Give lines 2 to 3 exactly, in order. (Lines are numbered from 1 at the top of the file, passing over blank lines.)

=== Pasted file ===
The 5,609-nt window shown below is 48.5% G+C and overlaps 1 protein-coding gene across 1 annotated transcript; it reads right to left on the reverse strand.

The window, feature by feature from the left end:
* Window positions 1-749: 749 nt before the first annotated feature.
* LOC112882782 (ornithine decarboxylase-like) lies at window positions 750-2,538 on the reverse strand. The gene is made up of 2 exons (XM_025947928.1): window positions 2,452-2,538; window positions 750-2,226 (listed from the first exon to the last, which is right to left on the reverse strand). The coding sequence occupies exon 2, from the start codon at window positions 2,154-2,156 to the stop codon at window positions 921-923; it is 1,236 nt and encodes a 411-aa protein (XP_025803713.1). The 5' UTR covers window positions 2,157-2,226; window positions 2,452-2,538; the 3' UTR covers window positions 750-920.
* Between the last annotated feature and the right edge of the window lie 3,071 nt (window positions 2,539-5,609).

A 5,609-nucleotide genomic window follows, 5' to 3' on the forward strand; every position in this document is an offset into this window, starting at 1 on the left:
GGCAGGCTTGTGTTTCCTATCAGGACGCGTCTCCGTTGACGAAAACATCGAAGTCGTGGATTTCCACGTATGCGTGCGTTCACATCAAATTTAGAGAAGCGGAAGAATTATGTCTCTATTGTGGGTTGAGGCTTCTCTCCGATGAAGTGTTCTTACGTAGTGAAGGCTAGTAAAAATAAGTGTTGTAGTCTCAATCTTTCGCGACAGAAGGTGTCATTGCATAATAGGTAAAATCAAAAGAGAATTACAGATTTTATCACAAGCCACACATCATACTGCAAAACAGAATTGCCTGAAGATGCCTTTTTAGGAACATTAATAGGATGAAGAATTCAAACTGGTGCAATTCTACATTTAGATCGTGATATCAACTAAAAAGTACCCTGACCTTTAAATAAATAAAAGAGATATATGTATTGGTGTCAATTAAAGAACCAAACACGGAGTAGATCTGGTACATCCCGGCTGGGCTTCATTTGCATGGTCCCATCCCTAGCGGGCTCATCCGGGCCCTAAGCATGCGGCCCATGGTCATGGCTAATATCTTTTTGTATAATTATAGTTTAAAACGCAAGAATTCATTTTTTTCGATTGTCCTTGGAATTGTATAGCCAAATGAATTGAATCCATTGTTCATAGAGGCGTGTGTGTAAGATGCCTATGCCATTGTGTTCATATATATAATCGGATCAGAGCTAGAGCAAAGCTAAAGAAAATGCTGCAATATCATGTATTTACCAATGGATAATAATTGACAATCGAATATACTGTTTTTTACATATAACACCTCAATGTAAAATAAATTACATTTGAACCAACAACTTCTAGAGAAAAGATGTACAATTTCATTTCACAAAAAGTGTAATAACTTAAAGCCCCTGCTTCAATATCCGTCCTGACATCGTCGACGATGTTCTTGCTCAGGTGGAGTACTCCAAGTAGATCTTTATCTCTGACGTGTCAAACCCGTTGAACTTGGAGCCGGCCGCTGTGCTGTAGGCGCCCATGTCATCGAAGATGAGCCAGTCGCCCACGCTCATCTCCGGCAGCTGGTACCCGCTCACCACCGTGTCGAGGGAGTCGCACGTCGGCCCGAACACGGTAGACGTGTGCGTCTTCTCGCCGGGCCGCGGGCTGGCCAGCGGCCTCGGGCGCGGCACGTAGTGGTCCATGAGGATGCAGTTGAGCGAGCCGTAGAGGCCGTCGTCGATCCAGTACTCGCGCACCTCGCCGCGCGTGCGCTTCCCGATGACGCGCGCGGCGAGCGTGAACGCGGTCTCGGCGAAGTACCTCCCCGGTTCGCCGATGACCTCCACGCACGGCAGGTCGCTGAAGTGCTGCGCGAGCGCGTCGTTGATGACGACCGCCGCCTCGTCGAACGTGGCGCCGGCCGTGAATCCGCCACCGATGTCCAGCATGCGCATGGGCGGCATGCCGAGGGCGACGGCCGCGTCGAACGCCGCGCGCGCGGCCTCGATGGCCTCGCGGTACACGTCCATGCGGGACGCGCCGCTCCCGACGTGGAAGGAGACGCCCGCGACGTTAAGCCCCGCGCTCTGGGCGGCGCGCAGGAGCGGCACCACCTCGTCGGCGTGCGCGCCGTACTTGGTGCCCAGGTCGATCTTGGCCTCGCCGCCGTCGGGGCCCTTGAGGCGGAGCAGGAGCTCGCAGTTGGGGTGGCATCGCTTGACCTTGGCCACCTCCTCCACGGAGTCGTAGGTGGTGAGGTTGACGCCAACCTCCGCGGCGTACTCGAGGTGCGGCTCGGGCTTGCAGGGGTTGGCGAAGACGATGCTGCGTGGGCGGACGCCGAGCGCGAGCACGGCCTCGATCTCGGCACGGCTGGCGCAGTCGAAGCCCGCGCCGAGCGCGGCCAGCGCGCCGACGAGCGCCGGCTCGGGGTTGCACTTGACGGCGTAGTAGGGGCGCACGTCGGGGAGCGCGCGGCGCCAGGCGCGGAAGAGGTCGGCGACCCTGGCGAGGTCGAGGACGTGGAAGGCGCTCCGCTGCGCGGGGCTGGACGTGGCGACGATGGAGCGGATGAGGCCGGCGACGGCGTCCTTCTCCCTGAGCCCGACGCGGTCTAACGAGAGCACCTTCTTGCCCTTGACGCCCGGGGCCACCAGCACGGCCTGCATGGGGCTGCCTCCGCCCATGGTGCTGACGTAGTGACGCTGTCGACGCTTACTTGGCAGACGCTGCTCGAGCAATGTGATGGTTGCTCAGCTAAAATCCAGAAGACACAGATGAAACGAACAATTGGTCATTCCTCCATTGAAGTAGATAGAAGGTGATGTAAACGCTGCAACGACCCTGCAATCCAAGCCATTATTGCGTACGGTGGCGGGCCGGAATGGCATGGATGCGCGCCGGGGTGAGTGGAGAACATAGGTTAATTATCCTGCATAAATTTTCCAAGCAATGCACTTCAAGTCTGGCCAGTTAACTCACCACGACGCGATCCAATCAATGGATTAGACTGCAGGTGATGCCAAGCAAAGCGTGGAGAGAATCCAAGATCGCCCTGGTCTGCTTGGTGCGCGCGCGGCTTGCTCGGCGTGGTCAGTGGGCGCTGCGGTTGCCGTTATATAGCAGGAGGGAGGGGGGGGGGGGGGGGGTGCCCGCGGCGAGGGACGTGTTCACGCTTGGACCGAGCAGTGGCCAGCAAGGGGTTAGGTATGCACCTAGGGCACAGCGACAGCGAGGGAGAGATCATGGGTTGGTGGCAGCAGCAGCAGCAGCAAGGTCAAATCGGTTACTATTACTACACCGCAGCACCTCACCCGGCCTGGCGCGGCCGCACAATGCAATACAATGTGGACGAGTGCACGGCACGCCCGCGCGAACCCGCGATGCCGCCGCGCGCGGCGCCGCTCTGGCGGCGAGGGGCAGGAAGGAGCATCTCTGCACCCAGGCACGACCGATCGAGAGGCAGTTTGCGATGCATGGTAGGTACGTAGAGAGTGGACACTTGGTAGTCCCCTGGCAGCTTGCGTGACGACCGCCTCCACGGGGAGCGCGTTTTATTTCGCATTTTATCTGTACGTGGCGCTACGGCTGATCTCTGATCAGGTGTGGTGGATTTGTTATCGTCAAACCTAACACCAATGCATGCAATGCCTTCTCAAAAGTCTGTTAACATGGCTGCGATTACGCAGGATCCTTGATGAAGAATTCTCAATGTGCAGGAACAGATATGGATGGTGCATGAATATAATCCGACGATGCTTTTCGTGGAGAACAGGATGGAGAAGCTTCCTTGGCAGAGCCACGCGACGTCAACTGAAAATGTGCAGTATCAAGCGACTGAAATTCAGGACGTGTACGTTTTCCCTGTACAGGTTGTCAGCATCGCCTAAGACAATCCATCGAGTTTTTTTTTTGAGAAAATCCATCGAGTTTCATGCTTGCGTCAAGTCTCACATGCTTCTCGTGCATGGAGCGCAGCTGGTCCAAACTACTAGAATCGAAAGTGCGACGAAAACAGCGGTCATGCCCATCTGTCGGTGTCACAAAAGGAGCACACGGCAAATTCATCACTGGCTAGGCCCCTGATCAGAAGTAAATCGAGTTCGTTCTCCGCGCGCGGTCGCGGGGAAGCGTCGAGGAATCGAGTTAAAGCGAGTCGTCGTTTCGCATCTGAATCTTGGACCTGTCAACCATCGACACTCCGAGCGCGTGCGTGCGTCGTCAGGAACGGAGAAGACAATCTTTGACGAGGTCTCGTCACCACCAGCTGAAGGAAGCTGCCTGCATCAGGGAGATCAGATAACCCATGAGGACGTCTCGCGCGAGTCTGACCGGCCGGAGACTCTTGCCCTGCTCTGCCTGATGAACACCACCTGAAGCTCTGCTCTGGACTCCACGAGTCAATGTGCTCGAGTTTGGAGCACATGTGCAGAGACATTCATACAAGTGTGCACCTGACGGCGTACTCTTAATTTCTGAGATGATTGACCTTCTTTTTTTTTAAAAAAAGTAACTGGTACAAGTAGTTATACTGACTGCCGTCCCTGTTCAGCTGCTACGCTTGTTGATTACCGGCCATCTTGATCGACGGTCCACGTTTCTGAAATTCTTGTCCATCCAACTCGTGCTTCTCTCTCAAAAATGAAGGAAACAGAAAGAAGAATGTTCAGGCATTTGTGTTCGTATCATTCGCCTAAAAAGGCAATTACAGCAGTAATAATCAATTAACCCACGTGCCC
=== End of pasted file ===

The window, feature by feature from the left end:
* Window positions 1-749: 749 nt before the first annotated feature.